A characteristic of the present invention is that the core segments used for the logarithmic-periodic prototype structures all have similar topologies with circuit element values linked from one core segment to another within a particular prototype structure via a scaling factor which typically differs from one prototype to the next. Consequently, the core segments of the final non-logarithmic-periodic multiplexer will also be of a common topology. Through derivation and subsequent utilization of above described core segment variable scaling functions, only a small set of parameters pertaining to specific core segments plus a few transformation coefficients are all that is essentially needed to define the multiplexer circuit in accordance with the principles of the present invention.
The resultant efficiency of the design method of the present invention is particularly significant in the design of sophisticated multiplexer circuits with a large number of channel segments. In addition, the non-logarithmic-periodic multiplexer circuit of the present invention (in a manifold configuration) also has the advantage of yielding better channel selectivity for a given substrate area than has been demonstrated by the prior art in view of the structure of the present invention which incorporates filtering networks in the trunk portions of the manifold (that is between respective connection points of the main channelizing filters) tasked with distribution of a multiplexer composite signal to the various main channelizing filters. Conventional computer-aided circuit design techniques may also be engaged to fine-tune the resulting design of the non-logarithmic-periodic multiplexer of the present invention and to synthesize an optimum composite-signal-port matching network and a low-frequency-end truncation network.
Any structure that meets the non-logarithmic-periodic structure of the present invention including different realizations for the branch filters, trunk network segment networks falls within the scope of the present invention. Alternative segment structures which may be used with this invention include structures that are not truly compatible with prototype logarithmic-periodic design constraints as they pertain to manifold type multiplexer realizations, but which may be termed quasi-logarithmic-periodic by being compatible with logarithmic-periodic prototype design within a limited frequency band. An example of such a structure is one that utilizes parallel-coupled-line filters with short-circuit resonator ends. Further, the present invention may also include feedback between nodes internal to each multiplexer segment, feedback or feedforward signal paths between nodes of different segments, and such paths between nodes of segments and the composite-signal-port matching circuit using conventional feedback and feed forward techniques and circuitry. Also feedback signal paths may be established feeding the channelized signal from the channelized-signal port to other ports in the multiplexer/demultiplexer and to the composite-signal port. Finally, the present invention may also include active circuit elements and devices as well as other nonreciprocal elements which are scaled in accordance with the non-logarithmic-periodic multiplexer frequency plan of the present invention.
The many features and advantages of the present invention are apparent from the detailed specification and thus it is intended by the appended claims to cover all such features and advantages of the invention which fall within the true spirit and scope of the invention. Further, since numerous modifications and changes will readily occur to those skilled in the art, it is not desired to limit the invention to the exact construction and operation illustrated and described, and accordingly, all suitable modifications and equivalents may be resorted to falling within the scope of the present invention.
|Cited Patent||Filing date||Publication date||Applicant||Title|
|US2816270 *||Jun 26, 1951||Dec 10, 1957||Bell Telephone Labor Inc||Microwave channel dropping filter pairs|
|US4029902 *||Oct 22, 1975||Jun 14, 1977||Hughes Aircraft Company||Contiguous channel multiplexer|
|US4091344 *||Jan 19, 1977||May 23, 1978||Wavecom Industries||Microwave multiplexer having resonant circuits connected in series with comb-line bandpass filters|
|US4777459 *||Jun 8, 1987||Oct 11, 1988||Hughes Aircraft Company||Microwave multiplexer with multimode filter|
|US4815075 *||Mar 4, 1987||Mar 21, 1989||Com Dev Ltd.||Modular contiguous channel multiplexer|
|US4839894 *||Sep 22, 1986||Jun 13, 1989||Eaton Corporation||Contiguous channel multiplexer/demultiplexer|
|US5101181 *||Jun 12, 1990||Mar 31, 1992||The United States Of America As Represented By The Secretary Of The Navy||Logarithmic-periodic microwave multiplexer|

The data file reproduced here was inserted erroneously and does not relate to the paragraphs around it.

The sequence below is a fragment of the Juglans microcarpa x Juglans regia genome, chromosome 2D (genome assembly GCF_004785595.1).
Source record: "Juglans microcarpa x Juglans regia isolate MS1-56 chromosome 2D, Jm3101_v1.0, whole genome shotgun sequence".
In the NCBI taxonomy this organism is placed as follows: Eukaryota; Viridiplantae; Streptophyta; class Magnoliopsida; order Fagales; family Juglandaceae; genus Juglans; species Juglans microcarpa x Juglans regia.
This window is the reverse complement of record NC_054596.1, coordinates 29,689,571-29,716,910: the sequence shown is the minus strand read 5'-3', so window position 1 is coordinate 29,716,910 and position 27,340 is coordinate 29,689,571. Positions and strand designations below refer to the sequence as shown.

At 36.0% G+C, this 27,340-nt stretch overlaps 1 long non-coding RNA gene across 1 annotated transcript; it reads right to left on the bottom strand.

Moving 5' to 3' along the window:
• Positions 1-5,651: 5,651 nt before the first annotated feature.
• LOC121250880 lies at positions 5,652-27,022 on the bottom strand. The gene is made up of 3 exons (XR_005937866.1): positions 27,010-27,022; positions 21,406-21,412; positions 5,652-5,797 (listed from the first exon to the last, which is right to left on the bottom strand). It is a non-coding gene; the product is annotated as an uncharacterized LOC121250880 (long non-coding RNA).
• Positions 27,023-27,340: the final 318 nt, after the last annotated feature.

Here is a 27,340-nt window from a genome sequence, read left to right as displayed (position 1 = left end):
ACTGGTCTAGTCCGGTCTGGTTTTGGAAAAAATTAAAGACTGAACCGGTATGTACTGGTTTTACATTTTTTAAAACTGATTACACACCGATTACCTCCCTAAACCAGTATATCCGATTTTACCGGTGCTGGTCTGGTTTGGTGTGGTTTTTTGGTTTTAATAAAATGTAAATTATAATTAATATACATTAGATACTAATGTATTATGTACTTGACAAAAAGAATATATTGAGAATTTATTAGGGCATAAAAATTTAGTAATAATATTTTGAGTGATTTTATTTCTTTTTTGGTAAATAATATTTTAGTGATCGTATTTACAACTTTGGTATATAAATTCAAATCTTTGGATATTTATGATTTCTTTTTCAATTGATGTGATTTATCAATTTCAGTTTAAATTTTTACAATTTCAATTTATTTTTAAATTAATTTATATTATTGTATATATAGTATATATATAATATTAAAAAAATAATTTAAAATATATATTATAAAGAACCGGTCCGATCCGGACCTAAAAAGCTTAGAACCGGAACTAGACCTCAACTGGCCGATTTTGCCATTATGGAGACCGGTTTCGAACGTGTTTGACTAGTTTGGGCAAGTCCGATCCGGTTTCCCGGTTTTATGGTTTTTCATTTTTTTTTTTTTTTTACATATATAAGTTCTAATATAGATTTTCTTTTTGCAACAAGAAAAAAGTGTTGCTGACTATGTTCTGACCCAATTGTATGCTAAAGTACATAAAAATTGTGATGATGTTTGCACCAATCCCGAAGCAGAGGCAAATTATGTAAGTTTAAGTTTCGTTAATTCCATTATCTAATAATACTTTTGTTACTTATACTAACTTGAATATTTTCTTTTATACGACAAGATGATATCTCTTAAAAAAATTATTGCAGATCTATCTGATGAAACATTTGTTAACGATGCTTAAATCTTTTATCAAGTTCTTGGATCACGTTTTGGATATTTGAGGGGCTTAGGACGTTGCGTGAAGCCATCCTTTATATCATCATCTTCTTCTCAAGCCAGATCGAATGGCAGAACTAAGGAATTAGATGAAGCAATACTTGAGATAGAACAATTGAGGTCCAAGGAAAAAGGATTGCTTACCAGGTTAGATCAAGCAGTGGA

|US5233609 *||Mar 16, 1992||Aug 3, 1993||Gte Government Systems||Multichannel multiplexer with frequency discrimination characteristics|
|1||Rauscher, "Logarithmic-Periodic Contiguous-Channel Microwave Multiplexer",EEE MIT-5 Digest, pp. 675-678, 1989.|
|2||*||Rauscher, Logarithmic Periodic Contiguous Channel Microwave Multiplexer , IEEE MIT 5 Digest, pp. 675 678, 1989.|
|Citing Patent||Filing date||Publication date||Applicant||Title|
|US5604747 *||Feb 28, 1996||Feb 18, 1997||Hughes Electronics||Modular contiguous output multiplexer|
|US5838675 *||Jul 3, 1996||Nov 17, 1998||The United States Of America As Represented By The Secretary Of The Navy||Channelized receiver-front-end protection circuit which demultiplexes broadband signals into a plurality of different microwave signals in respective contiguous frequency channels, phase adjusts and multiplexes channels|
|US6107898 *||Apr 30, 1998||Aug 22, 2000||The United State Of America As Represented By The Secretary Of The Navy||Microwave channelized bandpass filter having two channels|
|US6636128 *||Jun 7, 2001||Oct 21, 2003||The United States Of America As Represented By The Secretary Of The Navy||Frequency-tunable notch filter|
|US7151423 *||Apr 18, 2005||Dec 19, 2006||Matsushita Electric Industrial Co., Ltd.||Demultiplexer and multiplexer|
|US7280601 *||Jul 22, 2003||Oct 9, 2007||Freescale Semiconductor, Inc.||Method for operating multiple overlapping wireless networks|
|US7609220||May 9, 2006||Oct 27, 2009||The Regents Of The University Of California||Channelized log-periodic antenna with matched coupling|
|US7864001 *||Jul 31, 2006||Jan 4, 2011||Spx Corporation||Manifold combiner for multi-station broadcast sites apparatus and method|
|US20040136399 *||Jul 22, 2003||Jul 15, 2004||Roberts Richard D.||Method for operating multiple overlapping wireless networks|
|US20050185679 *||Apr 18, 2005||Aug 25, 2005||Matsushita Electric Industrial Co., Ltd.||Demultiplexer and multiplexer|
|US20060262023 *||May 9, 2006||Nov 23, 2006||The Regents Of The University Of California||Channelized log-periodic antenna with matched coupling|
|US20070252661 *||Jul 31, 2006||Nov 1, 2007||Spx Corporation||Manifold combiner for multi-station broadcast sites apparatus and method|
|US20090088106 *||Jul 11, 2008||Apr 2, 2009||Nanoamp Solutions Inc. (Cayman)||Radio frequency filtering|
|WO2009042280A1 *||Jul 18, 2008||Apr 2, 2009||Nanoamp Solutions, Inc. (Cayman)||Radio frequency filtering|
|U.S. Classification||370/497, 333/126, 343/792.5|
|International Classification||H04J1/00, H01P1/203, H01P1/213|
|May 4, 1993||AS||Assignment|
Owner name: UNITED STATES OF AMERICA, THE, AS REPRESENTED BY T
Free format text: ASSIGNMENT OF ASSIGNORS INTEREST;ASSIGNOR:RAUSCHER, CHRISTEN;REEL/FRAME:006531/0342
Effective date: 19930129
|Feb 23, 1999||REMI||Maintenance fee reminder mailed|
|Mar 23, 1999||FPAY||Fee payment|
Year of fee payment: 4
|Mar 23, 1999||SULP||Surcharge for late payment|
|Aug 1, 2003||LAPS||Lapse for failure to pay maintenance fees|
|Sep 30, 2003||FP||Expired due to failure to pay maintenance fee|
Effective date: 20030801